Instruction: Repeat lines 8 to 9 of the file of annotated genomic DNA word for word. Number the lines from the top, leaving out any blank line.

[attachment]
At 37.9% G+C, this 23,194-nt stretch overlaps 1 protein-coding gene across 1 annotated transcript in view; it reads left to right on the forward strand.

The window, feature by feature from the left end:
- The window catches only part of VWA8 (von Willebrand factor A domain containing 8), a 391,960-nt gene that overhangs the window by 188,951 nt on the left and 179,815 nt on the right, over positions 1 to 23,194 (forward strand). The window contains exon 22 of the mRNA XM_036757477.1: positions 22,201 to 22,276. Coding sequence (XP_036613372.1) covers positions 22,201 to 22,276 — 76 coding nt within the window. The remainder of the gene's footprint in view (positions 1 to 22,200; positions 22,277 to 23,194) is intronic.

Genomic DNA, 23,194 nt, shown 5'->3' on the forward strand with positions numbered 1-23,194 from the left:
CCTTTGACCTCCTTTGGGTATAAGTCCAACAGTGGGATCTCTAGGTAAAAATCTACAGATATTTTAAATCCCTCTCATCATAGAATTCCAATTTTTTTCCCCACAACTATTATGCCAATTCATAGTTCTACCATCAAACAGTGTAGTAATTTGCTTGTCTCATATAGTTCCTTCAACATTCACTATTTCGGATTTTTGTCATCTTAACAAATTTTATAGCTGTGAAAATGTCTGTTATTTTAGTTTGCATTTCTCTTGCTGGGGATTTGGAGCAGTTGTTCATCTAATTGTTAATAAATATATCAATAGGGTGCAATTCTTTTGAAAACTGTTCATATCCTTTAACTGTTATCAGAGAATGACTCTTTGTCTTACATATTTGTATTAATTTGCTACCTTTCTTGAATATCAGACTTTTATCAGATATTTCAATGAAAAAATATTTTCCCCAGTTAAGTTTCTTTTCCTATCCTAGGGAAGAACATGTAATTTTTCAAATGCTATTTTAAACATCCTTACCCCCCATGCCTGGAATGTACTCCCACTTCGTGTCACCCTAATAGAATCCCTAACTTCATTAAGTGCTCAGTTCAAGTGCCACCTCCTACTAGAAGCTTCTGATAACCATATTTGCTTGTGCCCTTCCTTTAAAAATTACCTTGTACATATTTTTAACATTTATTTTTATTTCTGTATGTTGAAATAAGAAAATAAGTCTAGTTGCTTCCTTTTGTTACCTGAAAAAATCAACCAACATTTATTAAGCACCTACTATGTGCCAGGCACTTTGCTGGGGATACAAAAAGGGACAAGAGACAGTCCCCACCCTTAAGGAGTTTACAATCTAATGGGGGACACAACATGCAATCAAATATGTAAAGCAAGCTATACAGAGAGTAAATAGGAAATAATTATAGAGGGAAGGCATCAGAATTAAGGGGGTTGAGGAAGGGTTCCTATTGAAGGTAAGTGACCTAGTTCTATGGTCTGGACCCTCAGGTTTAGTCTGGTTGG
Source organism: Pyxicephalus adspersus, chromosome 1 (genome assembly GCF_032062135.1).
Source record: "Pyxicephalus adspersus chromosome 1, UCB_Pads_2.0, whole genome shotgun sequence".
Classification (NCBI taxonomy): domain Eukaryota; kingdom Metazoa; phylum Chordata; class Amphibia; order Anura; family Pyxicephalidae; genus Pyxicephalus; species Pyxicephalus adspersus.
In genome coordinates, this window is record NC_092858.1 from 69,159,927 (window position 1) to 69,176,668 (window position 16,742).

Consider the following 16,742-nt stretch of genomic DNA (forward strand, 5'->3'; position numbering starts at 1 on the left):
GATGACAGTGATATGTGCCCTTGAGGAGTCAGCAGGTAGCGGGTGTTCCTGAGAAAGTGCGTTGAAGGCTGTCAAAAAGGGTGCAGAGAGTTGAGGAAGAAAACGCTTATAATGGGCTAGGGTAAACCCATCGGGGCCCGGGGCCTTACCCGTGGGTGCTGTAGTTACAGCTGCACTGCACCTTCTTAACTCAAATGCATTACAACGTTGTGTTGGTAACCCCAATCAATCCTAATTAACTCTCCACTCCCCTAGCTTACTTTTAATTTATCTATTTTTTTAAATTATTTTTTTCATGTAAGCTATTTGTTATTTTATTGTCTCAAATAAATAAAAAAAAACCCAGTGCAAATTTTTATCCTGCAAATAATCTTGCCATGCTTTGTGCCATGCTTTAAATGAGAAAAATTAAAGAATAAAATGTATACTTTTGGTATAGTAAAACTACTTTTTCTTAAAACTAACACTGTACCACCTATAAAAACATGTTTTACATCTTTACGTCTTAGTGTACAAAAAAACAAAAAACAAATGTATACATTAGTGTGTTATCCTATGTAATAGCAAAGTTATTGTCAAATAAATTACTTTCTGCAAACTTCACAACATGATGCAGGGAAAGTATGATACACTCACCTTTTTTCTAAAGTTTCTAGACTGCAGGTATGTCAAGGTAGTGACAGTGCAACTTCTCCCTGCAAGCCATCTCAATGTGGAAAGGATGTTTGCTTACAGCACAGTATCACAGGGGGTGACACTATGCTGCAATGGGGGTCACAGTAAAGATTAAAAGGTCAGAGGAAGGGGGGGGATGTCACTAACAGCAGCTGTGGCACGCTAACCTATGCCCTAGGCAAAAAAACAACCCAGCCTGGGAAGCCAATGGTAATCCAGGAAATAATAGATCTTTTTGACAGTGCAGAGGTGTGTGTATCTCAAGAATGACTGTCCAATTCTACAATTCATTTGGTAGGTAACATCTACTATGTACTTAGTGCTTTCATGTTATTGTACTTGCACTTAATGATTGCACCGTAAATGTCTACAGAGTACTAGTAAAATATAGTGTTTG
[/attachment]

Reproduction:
Classification (NCBI taxonomy): domain Eukaryota; kingdom Metazoa; phylum Chordata; class Amphibia; order Anura; family Pyxicephalidae; genus Pyxicephalus; species Pyxicephalus adspersus.
In genome coordinates, this window is record NC_092858.1 from 69,159,927 (window position 1) to 69,176,668 (window position 16,742).